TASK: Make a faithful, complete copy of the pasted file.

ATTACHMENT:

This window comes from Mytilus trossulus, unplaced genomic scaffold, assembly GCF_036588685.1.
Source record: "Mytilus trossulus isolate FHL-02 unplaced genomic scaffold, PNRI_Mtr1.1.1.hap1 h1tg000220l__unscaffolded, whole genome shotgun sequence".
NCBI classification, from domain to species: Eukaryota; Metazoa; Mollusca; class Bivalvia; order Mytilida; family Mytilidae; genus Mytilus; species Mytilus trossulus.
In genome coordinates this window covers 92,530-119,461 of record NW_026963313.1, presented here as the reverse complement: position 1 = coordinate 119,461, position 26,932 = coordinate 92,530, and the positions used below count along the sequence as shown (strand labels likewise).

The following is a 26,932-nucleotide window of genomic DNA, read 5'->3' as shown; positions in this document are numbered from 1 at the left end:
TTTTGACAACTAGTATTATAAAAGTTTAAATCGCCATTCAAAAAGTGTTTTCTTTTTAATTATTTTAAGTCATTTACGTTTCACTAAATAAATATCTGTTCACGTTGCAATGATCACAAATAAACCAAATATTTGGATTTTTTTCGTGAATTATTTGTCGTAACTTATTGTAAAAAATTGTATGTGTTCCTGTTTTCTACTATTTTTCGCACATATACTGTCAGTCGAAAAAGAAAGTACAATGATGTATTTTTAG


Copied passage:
This window comes from Mytilus trossulus, unplaced genomic scaffold, assembly GCF_036588685.1.
Source record: "Mytilus trossulus isolate FHL-02 unplaced genomic scaffold, PNRI_Mtr1.1.1.hap1 h1tg000220l__unscaffolded, whole genome shotgun sequence".
NCBI classification, from domain to species: Eukaryota; Metazoa; Mollusca; class Bivalvia; order Mytilida; family Mytilidae; genus Mytilus; species Mytilus trossulus.
In genome coordinates this window covers 92,530-119,461 of record NW_026963313.1, presented here as the reverse complement: position 1 = coordinate 119,461, position 26,932 = coordinate 92,530, and the positions used below count along the sequence as shown (strand labels likewise).

The following is a 26,932-nucleotide window of genomic DNA, read 5'->3' as shown; positions in this document are numbered from 1 at the left end:
TTTTGACAACTAGTATTATAAAAGTTTAAATCGCCATTCAAAAAGTGTTTTCTTTTTAATTATTTTAAGTCATTTACGTTTCACTAAATAAATATCTGTTCACGTTGCAATGATCACAAATAAACCAAATATTTGGATTTTTTTCGTGAATTATTTGTCGTAACTTATTGTAAAAAATTGTATGTGTTCCTGTTTTCTACTATTTTTCGCACATATACTGTCAGTCGAAAAAGAAAGTACAATGATGTATTTTTAG